When it comes to the urn, the water in the tube is estimated to be several degrees less than the primary water chamber. Yet, since that water definitely reached the heat of yad soledes when the urn initially boiled, and it is still at least warm, there is no concern when that water heats up more as it mixes with the hot water inside the urn.
Moreover, some claim that according to the laws of physics, hot and cold water that are touching will always mix between themselves, causing the heat to be distributed relatively evenly.

A halachic advantage of having this tube is so that one has advance warning before emptying the urn completely, thereby either causing the machine to shut off automatically or to burn out (and perhaps lead someone to add cold water).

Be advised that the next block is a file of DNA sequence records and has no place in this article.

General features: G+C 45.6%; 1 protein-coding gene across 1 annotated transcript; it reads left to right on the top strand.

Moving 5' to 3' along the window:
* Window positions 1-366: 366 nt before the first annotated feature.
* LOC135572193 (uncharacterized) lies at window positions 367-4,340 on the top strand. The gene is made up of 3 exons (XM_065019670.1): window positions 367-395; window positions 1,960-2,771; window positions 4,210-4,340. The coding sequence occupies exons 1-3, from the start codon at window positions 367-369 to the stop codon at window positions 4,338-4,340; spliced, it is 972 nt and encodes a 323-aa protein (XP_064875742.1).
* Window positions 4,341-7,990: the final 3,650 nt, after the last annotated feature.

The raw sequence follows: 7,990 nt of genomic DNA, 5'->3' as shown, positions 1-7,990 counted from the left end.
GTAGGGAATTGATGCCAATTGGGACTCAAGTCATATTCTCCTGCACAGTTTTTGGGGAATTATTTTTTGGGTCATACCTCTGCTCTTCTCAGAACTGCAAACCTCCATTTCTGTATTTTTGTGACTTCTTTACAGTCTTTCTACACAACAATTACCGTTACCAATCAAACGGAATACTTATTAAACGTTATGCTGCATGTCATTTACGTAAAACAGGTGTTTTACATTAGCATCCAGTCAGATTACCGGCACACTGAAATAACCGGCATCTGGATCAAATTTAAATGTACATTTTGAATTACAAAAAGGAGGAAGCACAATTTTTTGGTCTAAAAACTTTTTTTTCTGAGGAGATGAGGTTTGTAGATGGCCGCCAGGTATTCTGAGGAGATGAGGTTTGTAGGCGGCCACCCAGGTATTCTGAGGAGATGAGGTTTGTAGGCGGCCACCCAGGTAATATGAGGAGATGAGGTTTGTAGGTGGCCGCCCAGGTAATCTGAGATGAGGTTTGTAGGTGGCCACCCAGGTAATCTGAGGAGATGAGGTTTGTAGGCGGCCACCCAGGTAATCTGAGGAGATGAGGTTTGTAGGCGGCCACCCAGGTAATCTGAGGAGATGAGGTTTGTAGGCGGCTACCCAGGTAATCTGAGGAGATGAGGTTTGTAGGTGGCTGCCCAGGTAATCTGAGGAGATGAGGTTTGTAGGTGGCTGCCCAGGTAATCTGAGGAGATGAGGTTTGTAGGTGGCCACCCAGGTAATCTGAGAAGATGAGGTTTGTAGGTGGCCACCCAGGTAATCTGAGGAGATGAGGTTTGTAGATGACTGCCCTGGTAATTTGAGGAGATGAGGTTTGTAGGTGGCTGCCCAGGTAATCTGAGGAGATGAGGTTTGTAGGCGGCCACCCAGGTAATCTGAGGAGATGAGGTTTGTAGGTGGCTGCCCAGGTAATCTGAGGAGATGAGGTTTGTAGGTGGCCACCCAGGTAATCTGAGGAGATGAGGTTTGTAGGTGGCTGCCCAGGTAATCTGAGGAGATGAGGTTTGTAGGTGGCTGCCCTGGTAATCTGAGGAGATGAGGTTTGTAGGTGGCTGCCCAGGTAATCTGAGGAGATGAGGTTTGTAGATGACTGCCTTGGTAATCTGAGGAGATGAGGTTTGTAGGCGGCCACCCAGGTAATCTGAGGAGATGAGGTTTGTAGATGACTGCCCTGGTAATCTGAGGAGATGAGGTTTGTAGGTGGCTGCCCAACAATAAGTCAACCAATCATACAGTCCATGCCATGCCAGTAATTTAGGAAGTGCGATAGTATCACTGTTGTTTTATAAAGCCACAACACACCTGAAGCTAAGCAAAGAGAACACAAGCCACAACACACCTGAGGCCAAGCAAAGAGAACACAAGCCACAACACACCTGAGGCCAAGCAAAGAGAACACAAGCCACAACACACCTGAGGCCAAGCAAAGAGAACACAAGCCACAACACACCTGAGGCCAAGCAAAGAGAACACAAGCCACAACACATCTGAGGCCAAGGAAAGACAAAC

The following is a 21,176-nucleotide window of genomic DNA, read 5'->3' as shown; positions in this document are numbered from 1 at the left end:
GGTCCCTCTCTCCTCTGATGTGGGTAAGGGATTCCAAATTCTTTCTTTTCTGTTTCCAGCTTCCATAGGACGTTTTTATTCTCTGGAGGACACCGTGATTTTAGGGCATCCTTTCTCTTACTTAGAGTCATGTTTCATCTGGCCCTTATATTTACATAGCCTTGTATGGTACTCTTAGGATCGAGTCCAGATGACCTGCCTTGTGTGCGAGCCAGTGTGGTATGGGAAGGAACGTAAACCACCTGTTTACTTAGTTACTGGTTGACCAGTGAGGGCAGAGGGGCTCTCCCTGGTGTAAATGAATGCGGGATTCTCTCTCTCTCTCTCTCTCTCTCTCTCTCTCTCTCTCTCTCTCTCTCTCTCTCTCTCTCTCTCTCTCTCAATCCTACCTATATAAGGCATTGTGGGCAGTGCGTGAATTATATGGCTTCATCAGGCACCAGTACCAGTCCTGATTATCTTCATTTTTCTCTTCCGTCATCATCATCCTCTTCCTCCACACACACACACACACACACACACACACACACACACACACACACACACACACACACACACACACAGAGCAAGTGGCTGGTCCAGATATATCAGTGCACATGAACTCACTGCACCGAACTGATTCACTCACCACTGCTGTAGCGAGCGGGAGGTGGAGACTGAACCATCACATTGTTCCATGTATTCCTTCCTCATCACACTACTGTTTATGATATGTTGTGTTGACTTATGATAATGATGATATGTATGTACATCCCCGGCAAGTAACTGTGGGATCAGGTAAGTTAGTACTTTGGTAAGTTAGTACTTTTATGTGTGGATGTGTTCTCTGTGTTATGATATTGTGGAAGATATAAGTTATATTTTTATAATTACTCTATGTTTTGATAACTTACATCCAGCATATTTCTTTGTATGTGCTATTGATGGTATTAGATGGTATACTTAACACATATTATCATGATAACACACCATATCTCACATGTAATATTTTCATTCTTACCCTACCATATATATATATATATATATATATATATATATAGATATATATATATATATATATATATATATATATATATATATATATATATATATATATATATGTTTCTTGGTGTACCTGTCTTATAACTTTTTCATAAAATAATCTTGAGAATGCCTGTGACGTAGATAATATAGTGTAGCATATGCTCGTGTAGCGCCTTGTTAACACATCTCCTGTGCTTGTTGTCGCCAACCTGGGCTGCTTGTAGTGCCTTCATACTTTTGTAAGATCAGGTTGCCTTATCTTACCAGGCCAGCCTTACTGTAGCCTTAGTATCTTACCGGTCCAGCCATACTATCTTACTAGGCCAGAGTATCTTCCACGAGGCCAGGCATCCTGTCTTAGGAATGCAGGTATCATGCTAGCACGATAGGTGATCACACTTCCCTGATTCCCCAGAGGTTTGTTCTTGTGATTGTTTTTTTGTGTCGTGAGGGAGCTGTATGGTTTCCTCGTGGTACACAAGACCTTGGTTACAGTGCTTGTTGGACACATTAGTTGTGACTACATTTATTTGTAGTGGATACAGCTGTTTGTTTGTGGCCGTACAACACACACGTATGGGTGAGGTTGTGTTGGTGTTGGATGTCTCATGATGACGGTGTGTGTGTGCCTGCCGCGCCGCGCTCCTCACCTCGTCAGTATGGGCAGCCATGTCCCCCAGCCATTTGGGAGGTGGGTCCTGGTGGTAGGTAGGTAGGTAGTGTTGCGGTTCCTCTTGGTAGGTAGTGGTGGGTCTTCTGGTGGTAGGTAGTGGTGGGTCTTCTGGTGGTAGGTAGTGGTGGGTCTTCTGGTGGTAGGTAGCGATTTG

Originally published in the Weekly Farbrengen, a newsletter by Merkaz Anash. See Sources

Most Read Most Comments

Opinions and Comments
good to get halacha here!
maybe you can post the full details about a crock pots and blech, on Shabbos and a warming drawer.
(1/11/2019 12:32:42 PM)
is there an issue of measuring?
(1/11/2019 12:39:25 PM)
Filling Urn before shabbos
Please reply:
Can one plug in an urn filled with cold water at licht bentchen?

(Does the water in urn need to be cooked/hot before shabbos?)

PLEASE REPLY HERE!!!!!!!!!!!!!!!!!
(1/11/2019 1:55:53 PM)
To #3
No you cannot
(1/11/2019 2:30:45 PM)
#3 yes you can
Unless it has a dial which you could turn up on Shabbos to make it boil quicker, it is OK.
(1/11/2019 3:22:44 PM)
to 3
yes has to be cooked before shabat but not up to 212f.
if gets to around 110 farenheit it's fine.
remember that you have the 18 min that if the urn is small they will be hot enough when comes shkiah